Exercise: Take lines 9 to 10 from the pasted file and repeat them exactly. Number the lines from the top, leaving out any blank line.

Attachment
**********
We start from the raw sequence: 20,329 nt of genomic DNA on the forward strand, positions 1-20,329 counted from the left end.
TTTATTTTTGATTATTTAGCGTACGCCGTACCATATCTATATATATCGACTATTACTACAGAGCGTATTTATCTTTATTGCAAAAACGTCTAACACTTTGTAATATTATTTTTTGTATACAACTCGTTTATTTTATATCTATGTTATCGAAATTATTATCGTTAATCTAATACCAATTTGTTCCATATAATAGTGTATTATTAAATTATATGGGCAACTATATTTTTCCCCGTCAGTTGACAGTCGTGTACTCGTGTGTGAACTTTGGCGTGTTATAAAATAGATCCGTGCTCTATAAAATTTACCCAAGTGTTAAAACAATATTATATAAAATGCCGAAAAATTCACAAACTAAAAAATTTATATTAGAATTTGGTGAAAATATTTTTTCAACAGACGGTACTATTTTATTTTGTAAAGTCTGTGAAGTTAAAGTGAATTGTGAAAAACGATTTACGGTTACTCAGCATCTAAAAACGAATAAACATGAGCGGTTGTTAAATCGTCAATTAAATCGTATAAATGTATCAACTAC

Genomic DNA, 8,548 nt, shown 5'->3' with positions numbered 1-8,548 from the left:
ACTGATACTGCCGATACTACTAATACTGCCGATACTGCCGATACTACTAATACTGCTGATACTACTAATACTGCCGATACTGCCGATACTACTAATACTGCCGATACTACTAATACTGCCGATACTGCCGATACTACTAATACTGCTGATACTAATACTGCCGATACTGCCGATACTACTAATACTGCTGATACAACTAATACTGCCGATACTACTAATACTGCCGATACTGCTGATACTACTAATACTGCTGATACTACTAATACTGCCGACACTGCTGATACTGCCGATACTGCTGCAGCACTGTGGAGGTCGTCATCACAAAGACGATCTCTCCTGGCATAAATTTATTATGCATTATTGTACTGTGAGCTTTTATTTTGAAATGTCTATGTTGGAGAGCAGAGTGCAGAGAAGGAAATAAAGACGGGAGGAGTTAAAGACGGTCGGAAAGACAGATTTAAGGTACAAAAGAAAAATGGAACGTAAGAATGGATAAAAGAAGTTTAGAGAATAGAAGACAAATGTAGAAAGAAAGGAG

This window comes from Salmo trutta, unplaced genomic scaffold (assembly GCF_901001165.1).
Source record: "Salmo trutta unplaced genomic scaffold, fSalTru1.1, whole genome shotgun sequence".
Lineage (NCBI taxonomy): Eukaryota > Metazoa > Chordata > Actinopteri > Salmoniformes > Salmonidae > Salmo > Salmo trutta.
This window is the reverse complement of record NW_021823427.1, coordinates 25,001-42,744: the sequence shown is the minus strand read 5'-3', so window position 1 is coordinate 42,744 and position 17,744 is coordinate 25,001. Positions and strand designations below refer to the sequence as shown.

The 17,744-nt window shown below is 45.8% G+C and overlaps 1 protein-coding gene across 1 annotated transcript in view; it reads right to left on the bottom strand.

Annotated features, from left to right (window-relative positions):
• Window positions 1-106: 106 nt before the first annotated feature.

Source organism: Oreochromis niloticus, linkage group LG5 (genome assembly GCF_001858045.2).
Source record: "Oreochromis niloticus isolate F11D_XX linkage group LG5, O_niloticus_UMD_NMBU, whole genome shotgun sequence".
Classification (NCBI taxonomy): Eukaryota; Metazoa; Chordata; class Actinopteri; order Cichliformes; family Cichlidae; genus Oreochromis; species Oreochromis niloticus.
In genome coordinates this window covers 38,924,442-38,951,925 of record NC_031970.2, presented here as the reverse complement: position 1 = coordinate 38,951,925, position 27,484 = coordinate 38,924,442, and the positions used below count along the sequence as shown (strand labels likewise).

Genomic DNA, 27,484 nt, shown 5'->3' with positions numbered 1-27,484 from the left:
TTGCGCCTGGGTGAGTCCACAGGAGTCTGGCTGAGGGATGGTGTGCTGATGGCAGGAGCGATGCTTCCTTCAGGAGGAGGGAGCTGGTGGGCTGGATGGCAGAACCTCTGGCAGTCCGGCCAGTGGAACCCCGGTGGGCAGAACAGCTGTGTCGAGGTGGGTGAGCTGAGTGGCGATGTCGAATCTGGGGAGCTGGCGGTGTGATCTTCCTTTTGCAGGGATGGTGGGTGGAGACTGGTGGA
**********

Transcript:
The 17,744-nt window shown below is 45.8% G+C and overlaps 1 protein-coding gene across 1 annotated transcript in view; it reads right to left on the bottom strand.

Annotated features, from left to right (window-relative positions):